Iraq has approved a plan to expand its oil export routes to increase the capacity of their deposits in the north and building a pipeline to send gas from its southern fields to Ceyhan in Turkey, as explained on Sunday Ali al-Dabbagh, a government spokesman.
The contingency plan has been established by the Committee on Energy and Economy for the Government to deal with a possible crisis if Iran closed the Strait of Hormuz, which could stop about 80 percent of exports Iraq's oil.
Iran has threatened to close the Strait of Hormuz, used to move a third of world seaborne oil trade, whether the measures in the West to veto paralyzed oil exports Iranian energy sector.
"The plans in the short and medium term will be through a boost oil output and increased export capacity through the port of Ceyhan in Turkey. Also increase the number of trucks that are sending oil," al-Dabbagh has detailed.
The spokesman said that the plans approved by the Government are a short term measure based on recommendations from the Ministry of Petroleum and has said it would increase efforts to convince Iran and the U.S. of the need to prevent the closure of the strait.
"The Ministry of Oil suggested accelerate work to complete construction of the Northern strategic pipeline and connected to the Kirkuk-Ceyhan pipeline to export oil from Basra through the port of Ceyhan," said Dabbagh.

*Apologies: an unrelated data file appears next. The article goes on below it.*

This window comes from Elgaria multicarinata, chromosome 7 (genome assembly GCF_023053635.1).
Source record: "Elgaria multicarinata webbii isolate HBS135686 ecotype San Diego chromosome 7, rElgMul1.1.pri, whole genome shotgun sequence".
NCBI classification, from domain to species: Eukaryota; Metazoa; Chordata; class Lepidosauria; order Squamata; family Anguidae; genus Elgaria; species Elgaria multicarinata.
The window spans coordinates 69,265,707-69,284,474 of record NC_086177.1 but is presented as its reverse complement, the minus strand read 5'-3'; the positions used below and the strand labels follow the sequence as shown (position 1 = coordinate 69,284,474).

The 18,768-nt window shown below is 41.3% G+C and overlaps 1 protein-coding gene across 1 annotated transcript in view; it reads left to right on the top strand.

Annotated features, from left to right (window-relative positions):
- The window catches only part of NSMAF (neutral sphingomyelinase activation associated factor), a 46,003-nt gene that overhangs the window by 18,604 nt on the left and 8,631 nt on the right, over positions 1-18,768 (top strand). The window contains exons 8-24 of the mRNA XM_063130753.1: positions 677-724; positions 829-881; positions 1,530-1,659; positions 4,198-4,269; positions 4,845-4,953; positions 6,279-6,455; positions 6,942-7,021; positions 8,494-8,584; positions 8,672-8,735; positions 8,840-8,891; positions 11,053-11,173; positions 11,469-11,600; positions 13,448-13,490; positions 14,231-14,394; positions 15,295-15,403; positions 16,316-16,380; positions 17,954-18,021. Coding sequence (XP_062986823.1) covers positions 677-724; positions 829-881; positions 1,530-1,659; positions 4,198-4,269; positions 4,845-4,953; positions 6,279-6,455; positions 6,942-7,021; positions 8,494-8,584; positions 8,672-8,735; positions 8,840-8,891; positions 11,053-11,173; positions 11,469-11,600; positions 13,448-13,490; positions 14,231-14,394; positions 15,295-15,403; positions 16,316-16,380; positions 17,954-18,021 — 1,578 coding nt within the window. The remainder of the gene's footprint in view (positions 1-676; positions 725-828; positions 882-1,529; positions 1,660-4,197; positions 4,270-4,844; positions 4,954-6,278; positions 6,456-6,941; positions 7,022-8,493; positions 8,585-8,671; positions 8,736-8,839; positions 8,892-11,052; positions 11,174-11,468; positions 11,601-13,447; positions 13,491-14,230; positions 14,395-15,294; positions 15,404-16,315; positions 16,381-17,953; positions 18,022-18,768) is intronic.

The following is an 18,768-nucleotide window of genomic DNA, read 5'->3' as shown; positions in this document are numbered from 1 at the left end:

Iraq has also made progress with the construction of a pipeline of 680 kilometers, capable of carrying one million barrels of crude oil from southern fields around Basra to a main pumping station at Haditha in western, reported Asim Jihad, an Oil Ministry spokesman.
"We managed to complete the construction of 200 miles of pipeline with plans to complete all work in 2013. We will have the flexibility to send crude from Basra to several destinations, including the port of Ceyhan," said Jihad.
The Kirkuk-Ceyhan pipeline has been sabotaged several times since the U.S. invasion in 2003 and usually has glitches that prevent its operation.
Under the contingency plan, Iraq could reuse the oil pipeline between Iraq and Syria as a long-term measure to ship crude oil from southern fields to Banias on the Mediterranean. Also this raised the possibility of building a pipeline to transport crude oil to Aqaba port in Jordan.
Last year, Iraqi and Jordanian officials said the two countries agreed in principle to build a pipeline to supply Jordan in the future.